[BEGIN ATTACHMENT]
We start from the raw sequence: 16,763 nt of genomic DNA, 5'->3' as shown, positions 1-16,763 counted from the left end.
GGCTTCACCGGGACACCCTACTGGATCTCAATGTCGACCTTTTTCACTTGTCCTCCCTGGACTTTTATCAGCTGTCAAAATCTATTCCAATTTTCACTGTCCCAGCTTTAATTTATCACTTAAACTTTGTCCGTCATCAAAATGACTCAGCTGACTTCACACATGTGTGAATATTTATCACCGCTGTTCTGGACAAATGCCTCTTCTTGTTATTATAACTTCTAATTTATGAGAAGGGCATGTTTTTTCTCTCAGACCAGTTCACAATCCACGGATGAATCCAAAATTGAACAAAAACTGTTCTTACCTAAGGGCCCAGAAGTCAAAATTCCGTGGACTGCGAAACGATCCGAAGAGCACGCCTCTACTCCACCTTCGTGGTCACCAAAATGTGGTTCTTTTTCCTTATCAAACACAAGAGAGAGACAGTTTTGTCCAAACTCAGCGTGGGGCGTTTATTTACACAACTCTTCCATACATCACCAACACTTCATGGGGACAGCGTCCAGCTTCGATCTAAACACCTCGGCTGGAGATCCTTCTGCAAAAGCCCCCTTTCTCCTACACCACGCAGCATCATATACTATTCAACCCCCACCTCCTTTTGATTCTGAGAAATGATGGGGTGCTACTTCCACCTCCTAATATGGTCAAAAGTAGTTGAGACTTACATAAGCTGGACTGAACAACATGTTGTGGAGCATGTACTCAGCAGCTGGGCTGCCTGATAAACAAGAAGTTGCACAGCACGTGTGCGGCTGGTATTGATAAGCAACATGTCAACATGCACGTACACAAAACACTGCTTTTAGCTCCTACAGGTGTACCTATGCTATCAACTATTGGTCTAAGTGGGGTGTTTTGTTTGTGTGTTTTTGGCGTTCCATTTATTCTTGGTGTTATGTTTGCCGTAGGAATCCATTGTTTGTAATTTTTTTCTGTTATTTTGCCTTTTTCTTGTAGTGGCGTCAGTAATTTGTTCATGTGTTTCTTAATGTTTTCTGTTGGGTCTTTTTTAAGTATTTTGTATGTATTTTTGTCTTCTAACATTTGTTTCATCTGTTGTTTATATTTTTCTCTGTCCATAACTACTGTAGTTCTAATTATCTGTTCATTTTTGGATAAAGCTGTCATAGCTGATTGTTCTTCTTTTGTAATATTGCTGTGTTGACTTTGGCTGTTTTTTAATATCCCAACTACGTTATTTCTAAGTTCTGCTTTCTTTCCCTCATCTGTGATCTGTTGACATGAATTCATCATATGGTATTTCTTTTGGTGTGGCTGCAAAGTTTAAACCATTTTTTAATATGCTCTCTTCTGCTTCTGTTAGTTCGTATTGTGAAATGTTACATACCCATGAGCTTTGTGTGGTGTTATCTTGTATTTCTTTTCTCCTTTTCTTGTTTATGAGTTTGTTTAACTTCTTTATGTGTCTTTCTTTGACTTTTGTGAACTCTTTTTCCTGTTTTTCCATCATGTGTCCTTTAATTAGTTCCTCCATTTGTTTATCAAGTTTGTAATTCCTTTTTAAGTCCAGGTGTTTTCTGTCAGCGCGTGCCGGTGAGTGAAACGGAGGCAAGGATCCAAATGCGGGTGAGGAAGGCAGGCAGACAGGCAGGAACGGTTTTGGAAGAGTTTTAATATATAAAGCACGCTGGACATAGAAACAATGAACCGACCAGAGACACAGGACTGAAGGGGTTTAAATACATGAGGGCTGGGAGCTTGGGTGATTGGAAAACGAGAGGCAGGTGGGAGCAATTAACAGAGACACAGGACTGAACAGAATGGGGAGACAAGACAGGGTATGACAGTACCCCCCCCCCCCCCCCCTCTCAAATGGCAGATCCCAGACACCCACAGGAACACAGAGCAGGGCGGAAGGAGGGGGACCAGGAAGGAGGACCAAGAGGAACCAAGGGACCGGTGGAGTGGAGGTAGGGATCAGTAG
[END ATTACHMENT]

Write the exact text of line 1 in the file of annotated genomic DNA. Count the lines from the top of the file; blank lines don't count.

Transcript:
We start from the raw sequence: 16,763 nt of genomic DNA, 5'->3' as shown, positions 1-16,763 counted from the left end.